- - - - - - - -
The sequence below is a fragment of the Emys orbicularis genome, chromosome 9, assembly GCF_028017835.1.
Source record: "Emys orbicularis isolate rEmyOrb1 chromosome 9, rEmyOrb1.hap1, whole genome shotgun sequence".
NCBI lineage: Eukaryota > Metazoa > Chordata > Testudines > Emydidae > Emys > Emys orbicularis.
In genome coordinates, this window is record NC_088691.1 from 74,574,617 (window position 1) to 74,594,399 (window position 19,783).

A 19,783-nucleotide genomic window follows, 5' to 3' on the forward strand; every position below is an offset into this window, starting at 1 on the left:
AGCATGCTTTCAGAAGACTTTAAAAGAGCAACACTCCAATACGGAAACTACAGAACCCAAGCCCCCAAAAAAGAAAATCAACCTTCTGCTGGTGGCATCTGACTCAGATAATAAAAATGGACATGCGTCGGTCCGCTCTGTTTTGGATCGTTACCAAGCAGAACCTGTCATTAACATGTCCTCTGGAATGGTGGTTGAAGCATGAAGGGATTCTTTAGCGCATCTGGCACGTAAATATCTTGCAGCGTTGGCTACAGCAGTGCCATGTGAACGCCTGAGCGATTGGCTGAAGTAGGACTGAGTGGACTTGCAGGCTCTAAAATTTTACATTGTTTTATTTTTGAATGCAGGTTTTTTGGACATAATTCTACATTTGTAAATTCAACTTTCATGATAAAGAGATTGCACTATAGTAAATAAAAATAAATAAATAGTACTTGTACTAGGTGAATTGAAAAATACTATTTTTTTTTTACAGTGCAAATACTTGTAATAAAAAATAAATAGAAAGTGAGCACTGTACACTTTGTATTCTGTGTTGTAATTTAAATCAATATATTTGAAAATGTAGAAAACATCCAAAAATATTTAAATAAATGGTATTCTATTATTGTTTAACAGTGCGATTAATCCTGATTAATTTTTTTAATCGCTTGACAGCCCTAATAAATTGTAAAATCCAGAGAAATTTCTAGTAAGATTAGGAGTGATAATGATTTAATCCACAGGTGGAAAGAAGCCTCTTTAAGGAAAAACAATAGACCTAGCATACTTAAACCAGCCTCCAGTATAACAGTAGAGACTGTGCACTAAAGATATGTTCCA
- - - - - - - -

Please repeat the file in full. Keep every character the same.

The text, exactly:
The sequence below is a fragment of the Emys orbicularis genome, chromosome 9, assembly GCF_028017835.1.
Source record: "Emys orbicularis isolate rEmyOrb1 chromosome 9, rEmyOrb1.hap1, whole genome shotgun sequence".
NCBI lineage: Eukaryota > Metazoa > Chordata > Testudines > Emydidae > Emys > Emys orbicularis.
In genome coordinates, this window is record NC_088691.1 from 74,574,617 (window position 1) to 74,594,399 (window position 19,783).

A 19,783-nucleotide genomic window follows, 5' to 3' on the forward strand; every position below is an offset into this window, starting at 1 on the left:
AGCATGCTTTCAGAAGACTTTAAAAGAGCAACACTCCAATACGGAAACTACAGAACCCAAGCCCCCAAAAAAGAAAATCAACCTTCTGCTGGTGGCATCTGACTCAGATAATAAAAATGGACATGCGTCGGTCCGCTCTGTTTTGGATCGTTACCAAGCAGAACCTGTCATTAACATGTCCTCTGGAATGGTGGTTGAAGCATGAAGGGATTCTTTAGCGCATCTGGCACGTAAATATCTTGCAGCGTTGGCTACAGCAGTGCCATGTGAACGCCTGAGCGATTGGCTGAAGTAGGACTGAGTGGACTTGCAGGCTCTAAAATTTTACATTGTTTTATTTTTGAATGCAGGTTTTTTGGACATAATTCTACATTTGTAAATTCAACTTTCATGATAAAGAGATTGCACTATAGTAAATAAAAATAAATAAATAGTACTTGTACTAGGTGAATTGAAAAATACTATTTTTTTTTTACAGTGCAAATACTTGTAATAAAAAATAAATAGAAAGTGAGCACTGTACACTTTGTATTCTGTGTTGTAATTTAAATCAATATATTTGAAAATGTAGAAAACATCCAAAAATATTTAAATAAATGGTATTCTATTATTGTTTAACAGTGCGATTAATCCTGATTAATTTTTTTAATCGCTTGACAGCCCTAATAAATTGTAAAATCCAGAGAAATTTCTAGTAAGATTAGGAGTGATAATGATTTAATCCACAGGTGGAAAGAAGCCTCTTTAAGGAAAAACAATAGACCTAGCATACTTAAACCAGCCTCCAGTATAACAGTAGAGACTGTGCACTAAAGATATGTTCCA